Thomas Holbrook put together this chart at his blog:
Andrew Gelman points out that we should round to the nearest integer, as a movement of anything less that 0.5% in the polls is virtually meaningless (because of random sampling error).
Also, this is ONLY the last six election cycles – so keep that in mind.
And it shows ONLY the incumbent party candidate in the polls, it doesn’t say anything about how polls moved for the challenger.
And this chart does NOT show whether the polling moved back to pre-debate levels after one week post-debate. It shows only from pre- to post-debate plus one week in either direction.
Also this shows correlational relationships, which does NOT prove causal relationships.
Taken all those caveats, though…
It looks like in 4 out of 6 debates, the incumbent was doing slightly worse after all debates were over, and in 1 (1988) was actually doing better. Only in 2000 was this anti-incumbent movement fairly substantial after the debates (Al Gore’s infamous sighing?).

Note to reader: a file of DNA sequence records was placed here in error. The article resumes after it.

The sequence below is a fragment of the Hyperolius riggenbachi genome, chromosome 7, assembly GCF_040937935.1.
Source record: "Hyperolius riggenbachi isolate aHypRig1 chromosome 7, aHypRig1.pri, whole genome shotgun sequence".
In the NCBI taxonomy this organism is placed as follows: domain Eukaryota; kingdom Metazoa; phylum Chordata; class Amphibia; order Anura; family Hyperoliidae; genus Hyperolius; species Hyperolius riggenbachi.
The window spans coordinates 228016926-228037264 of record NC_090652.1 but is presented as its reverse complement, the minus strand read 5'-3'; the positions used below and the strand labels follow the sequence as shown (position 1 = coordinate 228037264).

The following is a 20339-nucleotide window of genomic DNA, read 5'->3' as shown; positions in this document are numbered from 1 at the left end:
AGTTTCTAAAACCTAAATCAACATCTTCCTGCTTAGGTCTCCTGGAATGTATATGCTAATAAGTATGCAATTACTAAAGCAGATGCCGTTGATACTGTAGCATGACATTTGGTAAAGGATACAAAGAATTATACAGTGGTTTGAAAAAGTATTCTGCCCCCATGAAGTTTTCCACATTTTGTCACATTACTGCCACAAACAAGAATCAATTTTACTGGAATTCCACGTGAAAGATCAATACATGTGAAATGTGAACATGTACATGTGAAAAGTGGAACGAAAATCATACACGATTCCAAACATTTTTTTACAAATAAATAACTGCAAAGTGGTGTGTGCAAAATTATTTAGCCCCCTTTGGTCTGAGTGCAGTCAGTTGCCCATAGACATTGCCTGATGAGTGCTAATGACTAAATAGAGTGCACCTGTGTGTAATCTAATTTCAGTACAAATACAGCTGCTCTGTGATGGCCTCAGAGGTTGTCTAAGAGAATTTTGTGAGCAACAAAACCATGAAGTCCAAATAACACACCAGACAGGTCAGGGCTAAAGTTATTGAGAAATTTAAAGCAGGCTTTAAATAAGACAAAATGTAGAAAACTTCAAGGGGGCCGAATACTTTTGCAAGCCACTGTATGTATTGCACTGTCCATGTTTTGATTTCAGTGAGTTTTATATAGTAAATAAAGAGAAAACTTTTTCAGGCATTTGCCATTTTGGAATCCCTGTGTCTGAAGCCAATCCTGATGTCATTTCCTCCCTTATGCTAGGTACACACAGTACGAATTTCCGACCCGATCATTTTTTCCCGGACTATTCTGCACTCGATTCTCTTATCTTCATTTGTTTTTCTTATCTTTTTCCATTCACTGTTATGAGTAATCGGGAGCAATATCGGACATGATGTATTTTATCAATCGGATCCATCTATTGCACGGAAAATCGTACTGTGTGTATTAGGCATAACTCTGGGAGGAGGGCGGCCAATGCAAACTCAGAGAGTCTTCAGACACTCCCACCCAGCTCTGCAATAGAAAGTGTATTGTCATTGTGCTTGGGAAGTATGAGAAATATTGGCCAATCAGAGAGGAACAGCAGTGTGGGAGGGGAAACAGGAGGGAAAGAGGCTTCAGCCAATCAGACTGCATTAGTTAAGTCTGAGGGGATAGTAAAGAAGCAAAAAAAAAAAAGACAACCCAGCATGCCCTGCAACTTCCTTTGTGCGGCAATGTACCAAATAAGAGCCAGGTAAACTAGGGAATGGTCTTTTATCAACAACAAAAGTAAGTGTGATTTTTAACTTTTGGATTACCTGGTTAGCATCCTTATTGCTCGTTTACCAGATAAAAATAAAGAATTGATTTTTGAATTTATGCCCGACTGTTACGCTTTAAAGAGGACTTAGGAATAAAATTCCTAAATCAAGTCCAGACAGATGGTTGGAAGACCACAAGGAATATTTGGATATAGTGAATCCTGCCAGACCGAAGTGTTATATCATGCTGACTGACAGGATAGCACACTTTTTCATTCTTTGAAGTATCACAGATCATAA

There doesn’t seem to be a clear pattern as to which debate (i.e. the first, second, or third) produced the most substantial movement. The first one made the largest difference in 2004 but the second one made the most difference in 1992.
In sum, based on this, I think the only reliable conclusion that can (perhaps) be drawn is that the incumbent party candidates tends to (sometimes) go down slightly in the polls after debate time. But again, the correlation/causation rule does not preclude the possibility that these shifts are due to other factors not related to debate performances.
We’ll see what happens this time!